A further complication is the current constitution and how it defines the role of the Vice-President. Goodluck’s powers, now that Yar’Adua is technically incapacitated, are fairly limited: he can only act as president if Yar’Adua writes a letter informing the Senate and House of Representatives that says he can – which Yar’Adua has not done.  This isn’t surprising – I highly doubt that the people that actually run Nigeria would let Yar’Adua cede his “power” to someone who may, quite possibly, want to do the job of president properly and prevent them from taking advantage of the political system for their own benefit. What frustrates me is the way that the game of politics in Nigeria is played out within the confines of such a small circle. There is zero political transparency and no true representation in government – our supposed leaders make no effort in hiding the fact that they seek power for their own benefit, not for the benefit of their constituents. No popular movement or revolution can take place if people aren’t aware of the political process and the ways that they are being excluded from it.

Or are they? The Western media has increasingly picked up on one particular anti-government group in Nigeria: the Movement for the Emancipation of the Niger Delta (MEND). This is a group of “militants” (for lack of a better word) who are seeking greater resources for the people of the South-South, one of the most woefully under-developed areas of Nigeria. Their main tactics have involved kidnapping and disrupting the oil production process – not the most savoury methods, but nonetheless highly effective at putting the divide between the people of Nigeria and their government on the national stage. The government couldn’t just ignore or shut down the militants when the oil money was being threatened – they had to negotiate with the fighters and are now finally channelling money into the region (and bypassing the corrupt state governors in that area by giving it directly to local governments). There are still tensions in the region and the self-interest of many of the militants who feel hard done by the recent ceasefire (read: they didn’t get the money they were expecting) could lead to more violence at the expense of the ordinary people in the area. There is, of course, far more to the current political situation than my knowledge allows for, but from my perspective these are among the most crucial because of their potential to destabilise the country.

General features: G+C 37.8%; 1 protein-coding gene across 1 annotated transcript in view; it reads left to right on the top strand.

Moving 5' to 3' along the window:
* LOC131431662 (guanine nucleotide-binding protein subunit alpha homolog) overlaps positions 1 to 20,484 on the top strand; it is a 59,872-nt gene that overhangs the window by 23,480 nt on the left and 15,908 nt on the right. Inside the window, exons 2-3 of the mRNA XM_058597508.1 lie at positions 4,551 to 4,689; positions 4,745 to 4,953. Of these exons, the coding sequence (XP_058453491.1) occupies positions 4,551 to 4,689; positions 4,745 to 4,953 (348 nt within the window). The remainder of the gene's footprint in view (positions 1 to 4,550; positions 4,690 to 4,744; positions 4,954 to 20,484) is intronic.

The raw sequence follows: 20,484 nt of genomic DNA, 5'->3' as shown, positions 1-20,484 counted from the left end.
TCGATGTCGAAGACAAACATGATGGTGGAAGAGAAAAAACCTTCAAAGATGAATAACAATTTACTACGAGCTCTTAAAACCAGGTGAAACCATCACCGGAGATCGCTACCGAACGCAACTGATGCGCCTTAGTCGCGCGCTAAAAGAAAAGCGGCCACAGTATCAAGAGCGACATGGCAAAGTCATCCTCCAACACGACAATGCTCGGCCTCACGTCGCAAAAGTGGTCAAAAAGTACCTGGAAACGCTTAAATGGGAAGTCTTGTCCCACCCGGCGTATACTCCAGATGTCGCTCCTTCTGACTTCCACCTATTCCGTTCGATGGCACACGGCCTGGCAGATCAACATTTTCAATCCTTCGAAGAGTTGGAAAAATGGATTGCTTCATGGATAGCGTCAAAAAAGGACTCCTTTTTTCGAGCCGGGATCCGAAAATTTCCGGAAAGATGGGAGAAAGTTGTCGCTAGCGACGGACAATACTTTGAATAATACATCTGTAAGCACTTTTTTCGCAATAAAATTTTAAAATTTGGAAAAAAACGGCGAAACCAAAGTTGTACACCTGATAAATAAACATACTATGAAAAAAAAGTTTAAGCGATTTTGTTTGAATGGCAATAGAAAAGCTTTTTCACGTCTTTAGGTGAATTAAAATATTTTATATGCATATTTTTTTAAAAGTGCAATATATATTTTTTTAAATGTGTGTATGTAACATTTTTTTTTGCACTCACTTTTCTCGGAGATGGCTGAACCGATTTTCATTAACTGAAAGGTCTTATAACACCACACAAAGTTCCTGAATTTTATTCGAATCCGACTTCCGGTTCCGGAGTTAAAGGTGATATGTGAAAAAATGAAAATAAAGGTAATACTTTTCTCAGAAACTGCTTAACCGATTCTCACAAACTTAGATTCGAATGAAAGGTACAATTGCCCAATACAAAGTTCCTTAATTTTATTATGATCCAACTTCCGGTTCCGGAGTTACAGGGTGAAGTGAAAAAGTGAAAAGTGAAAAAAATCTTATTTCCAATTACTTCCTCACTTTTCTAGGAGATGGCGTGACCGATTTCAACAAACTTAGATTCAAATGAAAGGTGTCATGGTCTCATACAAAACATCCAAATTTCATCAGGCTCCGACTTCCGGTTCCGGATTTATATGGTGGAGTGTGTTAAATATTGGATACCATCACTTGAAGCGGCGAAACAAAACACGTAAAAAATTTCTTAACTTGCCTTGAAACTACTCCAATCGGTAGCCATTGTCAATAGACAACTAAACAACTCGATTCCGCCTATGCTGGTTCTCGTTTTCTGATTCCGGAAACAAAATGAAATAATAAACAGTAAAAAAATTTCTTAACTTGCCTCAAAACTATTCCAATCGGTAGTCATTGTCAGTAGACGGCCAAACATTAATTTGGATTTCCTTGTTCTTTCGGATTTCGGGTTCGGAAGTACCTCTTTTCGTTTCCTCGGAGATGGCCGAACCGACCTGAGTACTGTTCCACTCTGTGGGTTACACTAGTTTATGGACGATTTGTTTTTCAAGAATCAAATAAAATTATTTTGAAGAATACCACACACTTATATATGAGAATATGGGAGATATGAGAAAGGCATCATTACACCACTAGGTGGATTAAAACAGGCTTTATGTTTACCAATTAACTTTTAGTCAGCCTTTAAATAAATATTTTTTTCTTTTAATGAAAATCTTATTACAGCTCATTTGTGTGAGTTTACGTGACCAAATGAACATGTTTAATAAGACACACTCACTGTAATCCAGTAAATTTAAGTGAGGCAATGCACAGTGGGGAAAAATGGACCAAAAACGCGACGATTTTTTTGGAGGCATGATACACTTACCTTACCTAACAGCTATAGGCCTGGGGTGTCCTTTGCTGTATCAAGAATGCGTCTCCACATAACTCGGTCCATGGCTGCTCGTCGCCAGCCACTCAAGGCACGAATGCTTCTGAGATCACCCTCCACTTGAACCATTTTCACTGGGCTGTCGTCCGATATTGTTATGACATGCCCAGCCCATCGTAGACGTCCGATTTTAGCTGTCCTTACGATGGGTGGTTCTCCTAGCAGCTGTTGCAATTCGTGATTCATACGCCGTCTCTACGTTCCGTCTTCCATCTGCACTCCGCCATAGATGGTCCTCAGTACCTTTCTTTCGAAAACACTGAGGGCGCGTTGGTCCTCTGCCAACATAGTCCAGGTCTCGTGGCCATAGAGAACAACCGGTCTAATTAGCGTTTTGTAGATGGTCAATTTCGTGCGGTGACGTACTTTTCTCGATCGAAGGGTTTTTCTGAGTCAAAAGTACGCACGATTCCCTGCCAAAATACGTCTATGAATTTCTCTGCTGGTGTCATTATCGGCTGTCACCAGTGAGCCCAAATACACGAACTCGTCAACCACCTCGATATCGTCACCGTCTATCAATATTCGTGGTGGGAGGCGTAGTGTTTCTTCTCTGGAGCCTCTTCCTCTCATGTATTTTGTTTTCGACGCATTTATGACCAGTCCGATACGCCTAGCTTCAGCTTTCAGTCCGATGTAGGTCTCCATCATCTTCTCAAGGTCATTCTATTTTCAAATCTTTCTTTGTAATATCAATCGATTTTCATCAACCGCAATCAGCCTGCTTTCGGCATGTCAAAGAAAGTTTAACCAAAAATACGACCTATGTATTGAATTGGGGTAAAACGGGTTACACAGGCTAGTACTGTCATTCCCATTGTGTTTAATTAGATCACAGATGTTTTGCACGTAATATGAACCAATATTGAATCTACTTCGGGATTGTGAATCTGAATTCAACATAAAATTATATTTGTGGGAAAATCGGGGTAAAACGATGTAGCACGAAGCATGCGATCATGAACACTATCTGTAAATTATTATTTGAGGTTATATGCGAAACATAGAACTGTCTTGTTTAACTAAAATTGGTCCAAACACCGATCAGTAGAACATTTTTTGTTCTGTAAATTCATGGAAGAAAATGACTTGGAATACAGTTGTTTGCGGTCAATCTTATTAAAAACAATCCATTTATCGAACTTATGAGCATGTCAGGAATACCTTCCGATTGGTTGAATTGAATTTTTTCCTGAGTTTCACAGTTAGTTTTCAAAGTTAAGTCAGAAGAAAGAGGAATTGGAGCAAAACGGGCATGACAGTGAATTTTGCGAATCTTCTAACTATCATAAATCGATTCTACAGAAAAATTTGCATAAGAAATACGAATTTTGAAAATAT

I remember reading the Odyssey my freshman year of college and discussing with my professor the inevitably bittersweet nature of returning home. Sitting in this miserable library with a ton of homework awaiting me, the thought of warm, sunny Lagos, good food and the love of my family seem so incredibly perfect. But then I read the news that leaves me increasingly fearful that my country could potentially plunge back into civil war and wonder about the place that I want to go back to so much. Despite the problems hanging over Nigeria, I know that being home will be good for me on some level, at least as I am right now. What exactly the future holds for me and my country… I suppose I’ll have to wait and see. Right now, everything seems as devoid of answers as the paper I have due tomorrow is of words =/